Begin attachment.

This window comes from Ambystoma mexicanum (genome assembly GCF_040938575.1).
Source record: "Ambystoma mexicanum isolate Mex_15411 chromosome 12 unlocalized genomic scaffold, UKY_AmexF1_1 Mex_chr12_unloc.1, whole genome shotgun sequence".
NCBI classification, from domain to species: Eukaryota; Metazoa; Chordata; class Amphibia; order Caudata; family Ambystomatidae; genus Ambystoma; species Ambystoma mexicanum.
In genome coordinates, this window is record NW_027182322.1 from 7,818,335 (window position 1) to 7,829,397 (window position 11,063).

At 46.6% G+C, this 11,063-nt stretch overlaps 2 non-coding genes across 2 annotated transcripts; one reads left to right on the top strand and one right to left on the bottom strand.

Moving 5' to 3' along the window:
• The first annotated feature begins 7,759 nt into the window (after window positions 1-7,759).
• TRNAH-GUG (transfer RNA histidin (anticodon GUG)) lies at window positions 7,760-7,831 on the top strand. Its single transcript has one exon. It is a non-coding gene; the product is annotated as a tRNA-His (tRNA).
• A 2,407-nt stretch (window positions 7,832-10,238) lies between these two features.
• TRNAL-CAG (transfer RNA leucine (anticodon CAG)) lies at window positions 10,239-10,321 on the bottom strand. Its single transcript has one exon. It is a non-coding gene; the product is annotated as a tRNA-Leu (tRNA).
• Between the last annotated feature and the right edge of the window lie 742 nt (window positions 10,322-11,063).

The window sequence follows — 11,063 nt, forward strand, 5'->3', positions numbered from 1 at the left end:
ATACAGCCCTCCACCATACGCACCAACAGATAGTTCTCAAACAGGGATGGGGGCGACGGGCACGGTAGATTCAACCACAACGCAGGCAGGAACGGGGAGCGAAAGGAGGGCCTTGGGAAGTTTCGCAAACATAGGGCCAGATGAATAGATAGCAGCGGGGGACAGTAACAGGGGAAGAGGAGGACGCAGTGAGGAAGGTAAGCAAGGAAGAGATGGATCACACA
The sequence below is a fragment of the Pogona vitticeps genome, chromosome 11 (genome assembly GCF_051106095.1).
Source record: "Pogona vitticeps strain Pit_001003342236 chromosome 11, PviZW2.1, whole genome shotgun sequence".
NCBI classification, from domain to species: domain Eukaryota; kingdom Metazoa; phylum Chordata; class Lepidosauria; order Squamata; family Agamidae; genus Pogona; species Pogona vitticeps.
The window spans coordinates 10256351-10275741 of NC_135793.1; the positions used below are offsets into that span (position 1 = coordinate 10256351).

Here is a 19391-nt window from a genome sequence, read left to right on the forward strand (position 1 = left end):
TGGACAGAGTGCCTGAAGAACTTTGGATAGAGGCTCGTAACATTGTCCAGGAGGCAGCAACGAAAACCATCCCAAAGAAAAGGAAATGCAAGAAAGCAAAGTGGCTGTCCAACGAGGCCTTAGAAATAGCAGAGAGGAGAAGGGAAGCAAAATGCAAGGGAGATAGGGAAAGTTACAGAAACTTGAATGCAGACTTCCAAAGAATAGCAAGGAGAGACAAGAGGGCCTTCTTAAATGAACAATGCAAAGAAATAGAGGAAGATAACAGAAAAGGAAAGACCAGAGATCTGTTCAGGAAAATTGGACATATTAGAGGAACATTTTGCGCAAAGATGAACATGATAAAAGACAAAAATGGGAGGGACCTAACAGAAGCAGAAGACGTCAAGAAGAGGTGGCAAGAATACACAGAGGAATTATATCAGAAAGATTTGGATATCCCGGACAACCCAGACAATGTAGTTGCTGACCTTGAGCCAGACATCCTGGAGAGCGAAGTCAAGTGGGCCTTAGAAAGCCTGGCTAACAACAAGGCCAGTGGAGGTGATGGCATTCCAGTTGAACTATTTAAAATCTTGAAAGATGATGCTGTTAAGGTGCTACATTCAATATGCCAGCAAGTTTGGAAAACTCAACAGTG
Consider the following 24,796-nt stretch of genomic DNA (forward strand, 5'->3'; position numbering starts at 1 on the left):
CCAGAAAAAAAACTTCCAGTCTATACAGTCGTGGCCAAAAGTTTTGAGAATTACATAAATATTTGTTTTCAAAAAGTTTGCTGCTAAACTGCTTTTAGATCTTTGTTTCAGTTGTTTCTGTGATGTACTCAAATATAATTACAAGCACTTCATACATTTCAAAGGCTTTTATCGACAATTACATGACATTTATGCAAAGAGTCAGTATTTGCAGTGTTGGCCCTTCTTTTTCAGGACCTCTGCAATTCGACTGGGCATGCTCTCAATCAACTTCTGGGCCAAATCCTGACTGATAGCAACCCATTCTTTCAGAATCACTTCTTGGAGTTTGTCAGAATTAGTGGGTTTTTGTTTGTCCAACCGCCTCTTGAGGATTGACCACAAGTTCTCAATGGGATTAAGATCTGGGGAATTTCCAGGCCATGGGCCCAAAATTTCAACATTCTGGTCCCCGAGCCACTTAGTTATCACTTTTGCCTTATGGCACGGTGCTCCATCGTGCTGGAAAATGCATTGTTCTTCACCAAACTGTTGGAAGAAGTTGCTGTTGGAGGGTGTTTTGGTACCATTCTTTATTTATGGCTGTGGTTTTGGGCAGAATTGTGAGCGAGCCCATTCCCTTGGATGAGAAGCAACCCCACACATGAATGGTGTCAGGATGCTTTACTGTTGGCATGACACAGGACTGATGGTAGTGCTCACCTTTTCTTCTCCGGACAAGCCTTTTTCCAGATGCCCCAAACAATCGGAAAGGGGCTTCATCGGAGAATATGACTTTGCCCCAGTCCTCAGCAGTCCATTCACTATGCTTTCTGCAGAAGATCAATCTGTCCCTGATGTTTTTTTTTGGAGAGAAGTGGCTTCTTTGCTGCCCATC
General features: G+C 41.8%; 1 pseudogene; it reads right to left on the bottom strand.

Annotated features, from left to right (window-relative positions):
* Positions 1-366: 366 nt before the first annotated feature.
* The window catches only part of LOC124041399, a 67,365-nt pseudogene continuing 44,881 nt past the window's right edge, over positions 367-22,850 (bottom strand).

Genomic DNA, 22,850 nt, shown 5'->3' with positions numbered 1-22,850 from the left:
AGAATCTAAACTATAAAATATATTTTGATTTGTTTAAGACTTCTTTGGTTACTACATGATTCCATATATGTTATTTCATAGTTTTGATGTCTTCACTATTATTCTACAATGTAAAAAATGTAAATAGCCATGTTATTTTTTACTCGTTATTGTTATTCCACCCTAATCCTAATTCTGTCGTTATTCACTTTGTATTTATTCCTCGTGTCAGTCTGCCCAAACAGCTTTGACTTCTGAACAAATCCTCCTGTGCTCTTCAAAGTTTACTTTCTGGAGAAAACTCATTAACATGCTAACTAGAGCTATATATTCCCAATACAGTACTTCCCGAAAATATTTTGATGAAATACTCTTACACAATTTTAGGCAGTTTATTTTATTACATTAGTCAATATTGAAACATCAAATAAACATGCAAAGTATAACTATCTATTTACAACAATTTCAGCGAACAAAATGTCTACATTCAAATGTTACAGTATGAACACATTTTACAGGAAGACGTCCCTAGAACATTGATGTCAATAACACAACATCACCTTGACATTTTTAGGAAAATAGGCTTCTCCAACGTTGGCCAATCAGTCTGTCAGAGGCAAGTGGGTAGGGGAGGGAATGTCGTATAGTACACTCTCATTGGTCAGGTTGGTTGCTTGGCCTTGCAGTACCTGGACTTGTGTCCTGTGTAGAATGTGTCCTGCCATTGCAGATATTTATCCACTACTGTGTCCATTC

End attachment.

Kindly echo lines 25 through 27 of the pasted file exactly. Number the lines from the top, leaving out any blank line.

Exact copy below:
* The window catches only part of LOC124041399, a 67,365-nt pseudogene continuing 44,881 nt past the window's right edge, over positions 367-22,850 (bottom strand).

Genomic DNA, 22,850 nt, shown 5'->3' with positions numbered 1-22,850 from the left:
AGAATCTAAACTATAAAATATATTTTGATTTGTTTAAGACTTCTTTGGTTACTACATGATTCCATATATGTTATTTCATAGTTTTGATGTCTTCACTATTATTCTACAATGTAAAAAATGTAAATAGCCATGTTATTTTTTACTCGTTATTGTTATTCCACCCTAATCCTAATTCTGTCGTTATTCACTTTGTATTTATTCCTCGTGTCAGTCTGCCCAAACAGCTTTGACTTCTGAACAAATCCTCCTGTGCTCTTCAAAGTTTACTTTCTGGAGAAAACTCATTAACATGCTAACTAGAGCTATATATTCCCAATACAGTACTTCCCGAAAATATTTTGATGAAATACTCTTACACAATTTTAGGCAGTTTATTTTATTACATTAGTCAATATTGAAACATCAAATAAACATGCAAAGTATAACTATCTATTTACAACAATTTCAGCGAACAAAATGTCTACATTCAAATGTTACAGTATGAACACATTTTACAGGAAGACGTCCCTAGAACATTGATGTCAATAACACAACATCACCTTGACATTTTTAGGAAAATAGGCTTCTCCAACGTTGGCCAATCAGTCTGTCAGAGGCAAGTGGGTAGGGGAGGGAATGTCGTATAGTACACTCTCATTGGTCAGGTTGGTTGCTTGGCCTTGCAGTACCTGGACTTGTGTCCTGTGTAGAATGTGTCCTGCCATTGCAGATATTTATCCACTACTGTGTCCATTC